The Poet: Topacio Althaus
April 7, 2015
I spotted Topacio at the Farmer’s Market one morning. She was sitting at a sweet little desk just her size. Her fingertips were tapping away on the keys of a vintage typewriter, and hanging from the desk was a sign that read, “The Poem Corner”.
I was hooked, so I scooted my family over to see what this charming vision was all about.
A a couple of superhero poems on demand later, and a request to write poetry at our boys’ birthday party, Topacio was at our house whirling out poetry for kids and adults. She must-have written thirty poems within a couple of hours that day. (… )
Inspired and passionate about her work, she got me thinking… what if more of us plopped down somewhere and started doing exactly, or maybe not so exactly, what we want to do?
Maybe something unexpected and truly special could happen to us too…
where are you from?
Born and raised in Los Angeles, California. But I mainly grew up in Culver City.
what did you want to be when you were a kid?
Everything. I started out collecting sea animal books and wanted to be a marine biologist. I would sit down for hours and try to memorize the names of different dolphins and whales. I also wanted to write for Rolling Stones magazine when I was in middle school. I recently found a letter I wrote to the editors trying to persuade them to hire me. It didn’t work. Then I wanted to be a chanteuse because embarrassingly enough I was really into Whitney Houston and that movie, “The Bodyguard.” I really wanted to join my moms church choir but I was too intimidated by the whole ordeal and the matching robes, so I took singing lessons instead. I remember singing Linda Ronstadt’s, “Desperado” & Rent’s “Seasons of Love.” It’s pretty funny actually. I will always know how many minutes are in a year and have an appreciation for Linda.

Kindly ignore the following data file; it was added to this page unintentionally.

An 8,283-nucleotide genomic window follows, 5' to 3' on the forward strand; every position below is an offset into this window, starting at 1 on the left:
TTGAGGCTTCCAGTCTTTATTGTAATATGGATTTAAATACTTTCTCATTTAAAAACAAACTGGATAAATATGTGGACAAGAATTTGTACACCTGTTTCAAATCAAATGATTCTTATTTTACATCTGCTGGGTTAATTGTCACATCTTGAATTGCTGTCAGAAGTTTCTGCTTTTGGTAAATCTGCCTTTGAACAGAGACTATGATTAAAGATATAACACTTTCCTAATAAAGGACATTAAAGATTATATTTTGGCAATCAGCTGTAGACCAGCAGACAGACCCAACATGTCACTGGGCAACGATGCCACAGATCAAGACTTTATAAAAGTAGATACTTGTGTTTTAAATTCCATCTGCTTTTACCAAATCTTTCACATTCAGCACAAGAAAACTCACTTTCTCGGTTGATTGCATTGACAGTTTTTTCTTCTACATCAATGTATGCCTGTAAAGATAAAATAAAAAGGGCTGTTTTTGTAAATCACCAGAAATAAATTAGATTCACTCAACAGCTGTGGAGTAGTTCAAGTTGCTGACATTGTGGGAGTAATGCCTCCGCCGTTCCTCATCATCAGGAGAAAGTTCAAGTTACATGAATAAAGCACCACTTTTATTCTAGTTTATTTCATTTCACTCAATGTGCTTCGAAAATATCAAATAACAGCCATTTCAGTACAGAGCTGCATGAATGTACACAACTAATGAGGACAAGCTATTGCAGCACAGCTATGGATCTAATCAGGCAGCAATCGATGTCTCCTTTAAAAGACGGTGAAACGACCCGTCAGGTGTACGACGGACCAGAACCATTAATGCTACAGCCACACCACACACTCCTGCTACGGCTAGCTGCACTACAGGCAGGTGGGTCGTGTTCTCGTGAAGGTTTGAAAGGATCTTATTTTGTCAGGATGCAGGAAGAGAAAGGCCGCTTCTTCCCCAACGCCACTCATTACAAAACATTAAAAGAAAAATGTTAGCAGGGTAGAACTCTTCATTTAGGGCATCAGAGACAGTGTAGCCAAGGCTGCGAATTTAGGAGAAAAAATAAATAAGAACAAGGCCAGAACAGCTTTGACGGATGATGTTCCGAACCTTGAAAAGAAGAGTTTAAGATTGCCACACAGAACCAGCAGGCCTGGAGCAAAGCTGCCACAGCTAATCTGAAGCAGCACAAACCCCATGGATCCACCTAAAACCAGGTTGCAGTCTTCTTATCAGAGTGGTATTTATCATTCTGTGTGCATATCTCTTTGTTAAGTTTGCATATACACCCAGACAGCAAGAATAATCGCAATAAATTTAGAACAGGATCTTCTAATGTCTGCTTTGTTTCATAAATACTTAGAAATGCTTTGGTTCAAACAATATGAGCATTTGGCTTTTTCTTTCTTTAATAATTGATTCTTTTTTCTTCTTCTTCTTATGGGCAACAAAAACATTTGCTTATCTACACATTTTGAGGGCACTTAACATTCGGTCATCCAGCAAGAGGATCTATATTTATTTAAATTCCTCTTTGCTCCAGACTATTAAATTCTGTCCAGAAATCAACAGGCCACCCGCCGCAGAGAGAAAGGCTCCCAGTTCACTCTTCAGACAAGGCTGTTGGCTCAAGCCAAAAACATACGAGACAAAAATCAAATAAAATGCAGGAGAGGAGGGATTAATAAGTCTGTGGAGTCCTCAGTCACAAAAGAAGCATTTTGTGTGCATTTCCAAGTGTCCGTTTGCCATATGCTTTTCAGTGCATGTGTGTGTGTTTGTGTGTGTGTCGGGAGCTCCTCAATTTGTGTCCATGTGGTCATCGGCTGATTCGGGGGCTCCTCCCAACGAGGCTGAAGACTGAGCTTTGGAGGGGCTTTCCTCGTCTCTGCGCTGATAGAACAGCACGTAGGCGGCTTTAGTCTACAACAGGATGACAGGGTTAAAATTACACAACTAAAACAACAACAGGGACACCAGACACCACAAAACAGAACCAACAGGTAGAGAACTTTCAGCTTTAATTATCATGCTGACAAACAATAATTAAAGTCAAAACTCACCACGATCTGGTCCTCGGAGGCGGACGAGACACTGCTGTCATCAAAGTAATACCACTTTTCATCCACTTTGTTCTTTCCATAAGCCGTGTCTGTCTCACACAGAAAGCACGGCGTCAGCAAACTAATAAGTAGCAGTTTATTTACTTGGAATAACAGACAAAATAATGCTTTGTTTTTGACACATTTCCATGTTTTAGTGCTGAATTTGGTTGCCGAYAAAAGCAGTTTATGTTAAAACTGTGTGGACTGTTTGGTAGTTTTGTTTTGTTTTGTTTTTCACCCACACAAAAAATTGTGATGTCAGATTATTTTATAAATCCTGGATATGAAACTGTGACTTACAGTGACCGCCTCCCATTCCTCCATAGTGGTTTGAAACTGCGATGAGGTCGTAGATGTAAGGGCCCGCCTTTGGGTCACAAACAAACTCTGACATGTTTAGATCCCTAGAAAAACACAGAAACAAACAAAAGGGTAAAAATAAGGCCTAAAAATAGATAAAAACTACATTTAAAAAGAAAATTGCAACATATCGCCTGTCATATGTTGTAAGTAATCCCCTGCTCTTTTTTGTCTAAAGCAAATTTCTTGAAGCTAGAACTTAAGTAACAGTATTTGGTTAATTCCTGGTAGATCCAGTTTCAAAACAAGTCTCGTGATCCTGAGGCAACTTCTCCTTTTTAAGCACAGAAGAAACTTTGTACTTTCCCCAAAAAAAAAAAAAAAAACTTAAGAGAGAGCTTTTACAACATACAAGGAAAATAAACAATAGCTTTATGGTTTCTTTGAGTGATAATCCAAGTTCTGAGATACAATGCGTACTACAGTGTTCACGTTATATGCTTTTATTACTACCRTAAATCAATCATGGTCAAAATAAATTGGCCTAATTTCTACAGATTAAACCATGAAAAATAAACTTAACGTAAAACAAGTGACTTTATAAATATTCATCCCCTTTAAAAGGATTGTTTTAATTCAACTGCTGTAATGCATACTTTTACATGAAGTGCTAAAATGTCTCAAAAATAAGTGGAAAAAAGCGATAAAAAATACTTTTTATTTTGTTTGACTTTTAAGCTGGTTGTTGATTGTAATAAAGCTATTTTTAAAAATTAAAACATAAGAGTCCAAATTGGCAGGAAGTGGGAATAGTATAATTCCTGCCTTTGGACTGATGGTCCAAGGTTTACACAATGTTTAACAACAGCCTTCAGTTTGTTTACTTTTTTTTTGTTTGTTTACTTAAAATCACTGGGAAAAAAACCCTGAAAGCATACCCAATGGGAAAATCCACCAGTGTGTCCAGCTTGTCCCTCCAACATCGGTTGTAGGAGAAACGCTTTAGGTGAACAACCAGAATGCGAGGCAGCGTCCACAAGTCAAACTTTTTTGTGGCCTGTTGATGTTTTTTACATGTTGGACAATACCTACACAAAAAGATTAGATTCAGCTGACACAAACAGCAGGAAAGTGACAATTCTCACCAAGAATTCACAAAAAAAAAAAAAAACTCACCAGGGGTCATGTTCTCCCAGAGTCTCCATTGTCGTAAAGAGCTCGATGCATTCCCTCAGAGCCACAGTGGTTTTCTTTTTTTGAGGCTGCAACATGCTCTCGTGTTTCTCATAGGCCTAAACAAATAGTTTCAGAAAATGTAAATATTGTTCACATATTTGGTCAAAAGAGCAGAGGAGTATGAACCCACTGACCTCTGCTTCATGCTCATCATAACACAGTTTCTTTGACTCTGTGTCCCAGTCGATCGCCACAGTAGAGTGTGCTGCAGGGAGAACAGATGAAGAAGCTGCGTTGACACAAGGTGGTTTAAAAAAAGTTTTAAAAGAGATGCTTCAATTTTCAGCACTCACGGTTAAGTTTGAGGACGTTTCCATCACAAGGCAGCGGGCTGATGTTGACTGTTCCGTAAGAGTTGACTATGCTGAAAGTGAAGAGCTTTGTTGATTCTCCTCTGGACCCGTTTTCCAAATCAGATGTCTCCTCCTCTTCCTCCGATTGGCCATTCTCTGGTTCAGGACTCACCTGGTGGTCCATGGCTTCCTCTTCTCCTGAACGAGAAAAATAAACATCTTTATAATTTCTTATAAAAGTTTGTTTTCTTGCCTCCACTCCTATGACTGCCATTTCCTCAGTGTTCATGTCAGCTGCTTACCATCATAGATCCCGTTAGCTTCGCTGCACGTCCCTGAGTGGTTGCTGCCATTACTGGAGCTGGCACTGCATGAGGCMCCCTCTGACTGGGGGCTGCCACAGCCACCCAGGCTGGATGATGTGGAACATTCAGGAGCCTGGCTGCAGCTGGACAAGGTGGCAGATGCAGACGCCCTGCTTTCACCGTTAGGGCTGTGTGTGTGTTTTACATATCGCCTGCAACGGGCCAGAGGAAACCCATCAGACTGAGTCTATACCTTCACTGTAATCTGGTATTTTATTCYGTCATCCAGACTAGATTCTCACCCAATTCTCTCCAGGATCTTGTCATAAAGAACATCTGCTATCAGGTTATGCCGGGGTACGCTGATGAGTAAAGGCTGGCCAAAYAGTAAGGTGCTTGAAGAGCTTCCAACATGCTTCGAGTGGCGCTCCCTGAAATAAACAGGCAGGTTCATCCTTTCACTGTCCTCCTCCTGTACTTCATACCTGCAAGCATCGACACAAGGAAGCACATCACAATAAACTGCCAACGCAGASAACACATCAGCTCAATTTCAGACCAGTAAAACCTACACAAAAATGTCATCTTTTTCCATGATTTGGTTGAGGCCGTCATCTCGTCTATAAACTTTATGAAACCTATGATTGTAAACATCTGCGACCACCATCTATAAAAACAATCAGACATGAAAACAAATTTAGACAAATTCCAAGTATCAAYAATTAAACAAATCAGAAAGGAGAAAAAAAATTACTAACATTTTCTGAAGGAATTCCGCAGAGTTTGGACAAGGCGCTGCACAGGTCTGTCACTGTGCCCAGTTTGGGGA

what do you do now?
I guess you could say I am a professional poet. People always ask me what my “real” job is and I usually just say a writer because people can’t comprehend someone being a professional poet. It’s pretty much a poetry on demand business I run which started when I was living in London. I had moved there after teaching English in Spain and I got a horrible job working at this pub. I couldn’t understand anyone with their thick accents, so I would get a lot of the orders wrong. That endeavor didn’t last long. And then my flat got broken into three times and I was pretty stressed about my move as a whole. It was kind of one of those things like lets move to a different country where you don’t know anyone and dont have a job or money, but hey you have dual citizenship so use it, and see what happens kind of thing. It probably wasn’t the smartest move, but I thought the only time I could do something like that in my life is now, so just do it.